1. IDENTIFY TRAINING NEEDS The importance of identifying training needs cannot be overstated. All too often, the training is offered simply because it seems like the right thing to do without first finding out what it is that is actually required. The information needed to assess training needs can be gathered from a whole range of sources such as appraisals, recognised skills shortages, succession planning, the predicted effects of imminent change, exit interviews, the external labour market, legislation and many more. By taking all relevant factors into account and also by relating them to the organisation’s broader strategy it should be possible to produce a prioritised training plan.Any organisations training needs will inevitably be varied. They can be quite specific to a task, role or individual or equally, they can be fairly broad based. The following are just a few examples:Induction Specific technical, administrative or IT skills Specific training related to implementation of a new system or policy Individual job / task related training Marketing / Sales and Customer Service related skills Communication, e.g. report writing, telephone skills, briefing, meetings, presentations. Team building and leadership skills Personal and Interpersonal skills e.g. assertiveness, negotiation, managing stress and time management General management skills – a long list that includes delegation, implementing change, performance management, project management etc Human Resource Management, which includes interviewing, appraisal, employee relations, reward structures, employment law and training Financial management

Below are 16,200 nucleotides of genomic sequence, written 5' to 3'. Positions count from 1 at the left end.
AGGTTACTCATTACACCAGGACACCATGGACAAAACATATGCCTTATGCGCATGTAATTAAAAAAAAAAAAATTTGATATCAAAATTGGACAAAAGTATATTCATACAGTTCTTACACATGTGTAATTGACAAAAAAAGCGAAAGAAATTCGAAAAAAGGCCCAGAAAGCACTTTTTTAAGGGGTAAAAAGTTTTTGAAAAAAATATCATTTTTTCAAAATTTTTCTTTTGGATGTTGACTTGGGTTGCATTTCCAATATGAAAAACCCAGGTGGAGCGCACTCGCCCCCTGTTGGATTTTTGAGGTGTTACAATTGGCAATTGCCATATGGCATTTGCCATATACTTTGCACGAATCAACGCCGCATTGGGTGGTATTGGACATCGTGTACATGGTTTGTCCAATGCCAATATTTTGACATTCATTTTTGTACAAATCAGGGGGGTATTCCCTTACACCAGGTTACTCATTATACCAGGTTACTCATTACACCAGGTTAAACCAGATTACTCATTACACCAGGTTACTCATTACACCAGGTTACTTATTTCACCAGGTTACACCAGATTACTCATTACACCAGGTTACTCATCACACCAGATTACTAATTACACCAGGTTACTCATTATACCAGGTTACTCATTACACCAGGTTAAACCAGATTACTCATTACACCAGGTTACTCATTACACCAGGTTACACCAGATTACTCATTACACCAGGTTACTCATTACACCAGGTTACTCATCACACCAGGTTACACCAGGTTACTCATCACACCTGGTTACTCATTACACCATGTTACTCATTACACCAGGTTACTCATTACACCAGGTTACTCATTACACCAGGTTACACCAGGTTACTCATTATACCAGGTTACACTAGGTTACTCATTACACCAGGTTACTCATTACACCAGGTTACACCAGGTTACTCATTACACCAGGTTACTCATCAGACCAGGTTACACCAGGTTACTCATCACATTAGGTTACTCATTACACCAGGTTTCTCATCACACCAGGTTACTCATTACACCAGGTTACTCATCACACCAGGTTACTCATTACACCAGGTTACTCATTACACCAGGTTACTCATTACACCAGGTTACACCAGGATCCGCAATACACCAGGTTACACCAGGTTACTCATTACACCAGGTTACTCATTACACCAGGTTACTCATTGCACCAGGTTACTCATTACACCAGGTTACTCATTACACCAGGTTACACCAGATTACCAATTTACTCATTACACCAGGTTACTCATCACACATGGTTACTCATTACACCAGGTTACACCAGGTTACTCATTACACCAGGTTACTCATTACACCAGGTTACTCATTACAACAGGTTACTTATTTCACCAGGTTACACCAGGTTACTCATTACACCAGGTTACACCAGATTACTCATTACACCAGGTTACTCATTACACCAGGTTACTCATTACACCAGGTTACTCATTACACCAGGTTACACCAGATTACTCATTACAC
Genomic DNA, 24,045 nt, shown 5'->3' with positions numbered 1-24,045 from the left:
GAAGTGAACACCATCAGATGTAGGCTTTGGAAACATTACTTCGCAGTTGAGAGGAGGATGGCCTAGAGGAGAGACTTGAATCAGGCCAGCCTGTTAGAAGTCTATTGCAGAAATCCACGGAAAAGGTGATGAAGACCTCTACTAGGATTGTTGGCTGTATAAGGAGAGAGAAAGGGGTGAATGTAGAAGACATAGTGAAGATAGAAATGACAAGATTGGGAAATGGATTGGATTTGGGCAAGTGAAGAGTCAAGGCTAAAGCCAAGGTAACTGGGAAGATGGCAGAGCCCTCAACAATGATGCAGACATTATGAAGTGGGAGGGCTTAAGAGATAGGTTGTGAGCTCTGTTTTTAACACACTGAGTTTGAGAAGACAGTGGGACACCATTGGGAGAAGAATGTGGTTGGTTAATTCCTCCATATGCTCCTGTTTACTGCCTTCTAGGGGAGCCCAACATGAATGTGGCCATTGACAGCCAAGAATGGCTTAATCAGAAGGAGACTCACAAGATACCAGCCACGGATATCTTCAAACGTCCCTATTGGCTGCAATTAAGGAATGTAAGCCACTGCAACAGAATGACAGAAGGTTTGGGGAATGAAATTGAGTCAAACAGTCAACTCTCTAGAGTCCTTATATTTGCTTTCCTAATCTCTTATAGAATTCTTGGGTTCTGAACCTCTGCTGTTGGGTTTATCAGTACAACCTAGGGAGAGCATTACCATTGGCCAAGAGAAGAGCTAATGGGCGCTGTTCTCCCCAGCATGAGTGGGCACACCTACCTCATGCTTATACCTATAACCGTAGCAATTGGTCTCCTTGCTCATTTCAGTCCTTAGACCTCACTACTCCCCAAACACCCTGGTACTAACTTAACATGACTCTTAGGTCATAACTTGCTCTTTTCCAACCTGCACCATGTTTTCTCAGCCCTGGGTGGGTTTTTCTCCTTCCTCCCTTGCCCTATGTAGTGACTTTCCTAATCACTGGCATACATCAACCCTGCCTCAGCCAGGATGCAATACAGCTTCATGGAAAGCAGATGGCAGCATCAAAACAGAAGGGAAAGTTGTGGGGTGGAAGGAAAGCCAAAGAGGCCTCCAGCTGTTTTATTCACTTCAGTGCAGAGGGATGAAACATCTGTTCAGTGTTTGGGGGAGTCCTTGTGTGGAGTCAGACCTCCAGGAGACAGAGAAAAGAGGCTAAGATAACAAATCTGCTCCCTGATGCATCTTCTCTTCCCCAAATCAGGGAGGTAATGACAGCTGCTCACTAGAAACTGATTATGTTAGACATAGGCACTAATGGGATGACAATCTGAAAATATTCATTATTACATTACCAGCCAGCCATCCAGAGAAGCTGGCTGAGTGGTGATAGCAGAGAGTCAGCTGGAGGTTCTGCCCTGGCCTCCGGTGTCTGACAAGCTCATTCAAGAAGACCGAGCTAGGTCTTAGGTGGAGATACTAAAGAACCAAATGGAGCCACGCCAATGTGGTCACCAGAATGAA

2. DESIGN and PLANHaving identified and prioritised the training needs, the next stage is to design what training and development should be used to best achieve the desired results. Attention should also be given to the most effective way of delivering the training. There is an ever-increasing array of delivery methods which can include one, or most likely a combination, of the following methods: